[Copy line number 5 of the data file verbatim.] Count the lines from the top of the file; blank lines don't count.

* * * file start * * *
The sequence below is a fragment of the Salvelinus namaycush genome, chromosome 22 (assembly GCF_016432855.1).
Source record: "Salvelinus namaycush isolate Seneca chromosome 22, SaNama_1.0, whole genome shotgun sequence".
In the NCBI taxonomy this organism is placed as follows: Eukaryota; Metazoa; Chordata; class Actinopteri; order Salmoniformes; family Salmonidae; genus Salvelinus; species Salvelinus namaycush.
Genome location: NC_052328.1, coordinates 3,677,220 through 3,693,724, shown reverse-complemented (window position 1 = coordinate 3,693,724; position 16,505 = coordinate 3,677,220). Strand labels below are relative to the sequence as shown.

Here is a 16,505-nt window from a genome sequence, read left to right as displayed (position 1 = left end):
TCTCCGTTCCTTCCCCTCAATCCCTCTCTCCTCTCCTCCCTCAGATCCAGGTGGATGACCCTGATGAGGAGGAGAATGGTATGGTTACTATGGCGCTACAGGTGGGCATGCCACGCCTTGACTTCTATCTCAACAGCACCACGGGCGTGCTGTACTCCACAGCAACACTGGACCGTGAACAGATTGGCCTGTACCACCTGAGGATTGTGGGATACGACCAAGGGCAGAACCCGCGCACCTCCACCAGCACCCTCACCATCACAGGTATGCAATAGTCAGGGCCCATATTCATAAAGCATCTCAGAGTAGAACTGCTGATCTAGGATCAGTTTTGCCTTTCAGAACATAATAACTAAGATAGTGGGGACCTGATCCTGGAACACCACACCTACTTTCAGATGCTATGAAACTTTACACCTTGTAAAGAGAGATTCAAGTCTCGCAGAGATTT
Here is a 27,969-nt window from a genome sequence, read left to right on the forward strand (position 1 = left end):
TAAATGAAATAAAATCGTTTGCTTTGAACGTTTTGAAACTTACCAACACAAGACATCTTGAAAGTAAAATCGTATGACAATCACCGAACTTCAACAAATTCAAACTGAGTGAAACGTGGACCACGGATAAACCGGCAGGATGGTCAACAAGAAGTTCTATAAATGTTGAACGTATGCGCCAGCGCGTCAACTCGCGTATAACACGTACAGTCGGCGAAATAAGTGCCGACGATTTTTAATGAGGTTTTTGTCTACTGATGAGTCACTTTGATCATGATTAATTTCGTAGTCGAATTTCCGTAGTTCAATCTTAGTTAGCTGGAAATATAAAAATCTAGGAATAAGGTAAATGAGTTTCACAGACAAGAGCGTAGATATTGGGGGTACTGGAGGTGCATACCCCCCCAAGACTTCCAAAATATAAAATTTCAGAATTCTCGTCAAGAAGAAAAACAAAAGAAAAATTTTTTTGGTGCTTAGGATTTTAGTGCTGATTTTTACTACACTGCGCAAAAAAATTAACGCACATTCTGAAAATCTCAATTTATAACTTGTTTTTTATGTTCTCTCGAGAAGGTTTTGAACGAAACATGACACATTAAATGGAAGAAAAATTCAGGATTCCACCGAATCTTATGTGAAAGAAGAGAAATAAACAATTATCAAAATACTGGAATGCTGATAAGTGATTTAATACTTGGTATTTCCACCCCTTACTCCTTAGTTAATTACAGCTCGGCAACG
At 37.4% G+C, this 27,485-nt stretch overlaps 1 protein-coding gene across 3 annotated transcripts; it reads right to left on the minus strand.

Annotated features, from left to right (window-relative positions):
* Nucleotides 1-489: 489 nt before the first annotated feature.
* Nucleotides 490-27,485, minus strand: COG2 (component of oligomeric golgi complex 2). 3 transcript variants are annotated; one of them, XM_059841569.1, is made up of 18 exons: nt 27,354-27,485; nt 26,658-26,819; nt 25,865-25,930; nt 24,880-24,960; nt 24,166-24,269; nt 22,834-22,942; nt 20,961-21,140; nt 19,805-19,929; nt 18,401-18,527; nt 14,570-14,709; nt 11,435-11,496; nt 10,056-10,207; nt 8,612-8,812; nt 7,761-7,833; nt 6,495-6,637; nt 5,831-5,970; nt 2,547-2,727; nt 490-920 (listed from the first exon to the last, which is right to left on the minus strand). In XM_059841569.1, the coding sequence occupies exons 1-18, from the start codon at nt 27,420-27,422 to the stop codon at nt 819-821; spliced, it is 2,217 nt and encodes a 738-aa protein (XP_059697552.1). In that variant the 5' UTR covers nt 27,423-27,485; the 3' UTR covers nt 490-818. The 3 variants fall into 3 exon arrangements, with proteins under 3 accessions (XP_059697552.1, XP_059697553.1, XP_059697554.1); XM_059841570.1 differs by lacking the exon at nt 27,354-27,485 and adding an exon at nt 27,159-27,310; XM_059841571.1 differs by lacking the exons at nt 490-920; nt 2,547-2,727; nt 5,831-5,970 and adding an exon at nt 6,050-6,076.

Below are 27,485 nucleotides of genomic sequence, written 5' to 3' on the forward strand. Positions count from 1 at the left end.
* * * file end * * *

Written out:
Here is a 16,505-nt window from a genome sequence, read left to right as displayed (position 1 = left end):